Friday, April 05, 2002

Francis Fukuyama first made a splash in the early '90s with his provocatively titled book, "The End of History and the Last Man." The thesis, in effect, was this: scientifically based Western culture had found the most efficient, most comfortable, best possible way to organize a society, that it looked pretty much like the United States of the day, or more precisely, the United States on the coasts (lightly regulated markets, basically secular government), and that because we had reached a truly optimal point, that "history", considered as the story of the evolution of human society was basically over, because nothing was ever going to change again, as all is for the best in this best of all possible worlds.

There is, of course, a basic contradiction here: the basis of science itself is continuous challenge to scientific ideas. A scientific theory is never considered to be finally confirmed; even the most firmly established ideas are open to challenge; Newton's laws of motion were amended on the large scale by Einstein, and on the small by Bohr, Planck, and, well, Einstein. So, in declaring that the much softer sciences of sociology and economics had reached their final point, Fukuyama was, in effect, embracing the conclusions of the scientific process while rejecting their basis.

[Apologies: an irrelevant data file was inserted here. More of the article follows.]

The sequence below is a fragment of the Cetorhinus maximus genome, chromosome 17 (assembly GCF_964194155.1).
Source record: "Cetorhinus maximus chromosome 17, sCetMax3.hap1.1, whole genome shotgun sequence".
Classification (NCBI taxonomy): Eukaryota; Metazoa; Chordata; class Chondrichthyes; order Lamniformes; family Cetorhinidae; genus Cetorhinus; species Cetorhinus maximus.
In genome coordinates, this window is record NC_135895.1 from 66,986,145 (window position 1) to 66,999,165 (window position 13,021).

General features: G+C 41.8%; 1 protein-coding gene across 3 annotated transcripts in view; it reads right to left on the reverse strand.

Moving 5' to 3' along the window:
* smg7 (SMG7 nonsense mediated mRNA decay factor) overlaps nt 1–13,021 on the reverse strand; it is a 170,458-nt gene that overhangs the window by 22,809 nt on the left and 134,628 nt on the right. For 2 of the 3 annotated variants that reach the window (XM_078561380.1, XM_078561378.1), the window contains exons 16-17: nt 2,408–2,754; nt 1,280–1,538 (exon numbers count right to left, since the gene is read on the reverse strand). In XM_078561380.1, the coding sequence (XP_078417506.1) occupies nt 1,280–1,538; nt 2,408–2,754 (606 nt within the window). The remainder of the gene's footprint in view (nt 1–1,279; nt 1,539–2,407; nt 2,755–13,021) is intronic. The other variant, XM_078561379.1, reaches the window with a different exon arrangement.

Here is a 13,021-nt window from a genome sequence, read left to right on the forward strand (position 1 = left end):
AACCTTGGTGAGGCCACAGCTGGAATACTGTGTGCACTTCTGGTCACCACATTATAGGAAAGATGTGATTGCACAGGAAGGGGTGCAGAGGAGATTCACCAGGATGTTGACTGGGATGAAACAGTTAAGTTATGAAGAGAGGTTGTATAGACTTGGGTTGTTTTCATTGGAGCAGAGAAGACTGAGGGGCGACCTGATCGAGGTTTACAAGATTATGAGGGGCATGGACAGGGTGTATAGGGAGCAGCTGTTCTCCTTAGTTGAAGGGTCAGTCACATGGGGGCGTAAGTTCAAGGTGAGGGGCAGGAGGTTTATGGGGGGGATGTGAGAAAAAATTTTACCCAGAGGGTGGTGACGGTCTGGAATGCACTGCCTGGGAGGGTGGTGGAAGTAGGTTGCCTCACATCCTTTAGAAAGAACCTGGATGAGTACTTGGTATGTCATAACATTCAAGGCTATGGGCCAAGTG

Well, the contradiction is out; Fukuyama is now arguing against future development of biotechnology, on grounds that they might justify new forms of social order (a quaint notion that used to be called "progress"). Perhaps he's worried that if things keep changing, he'll have to find a new title for his damn book.


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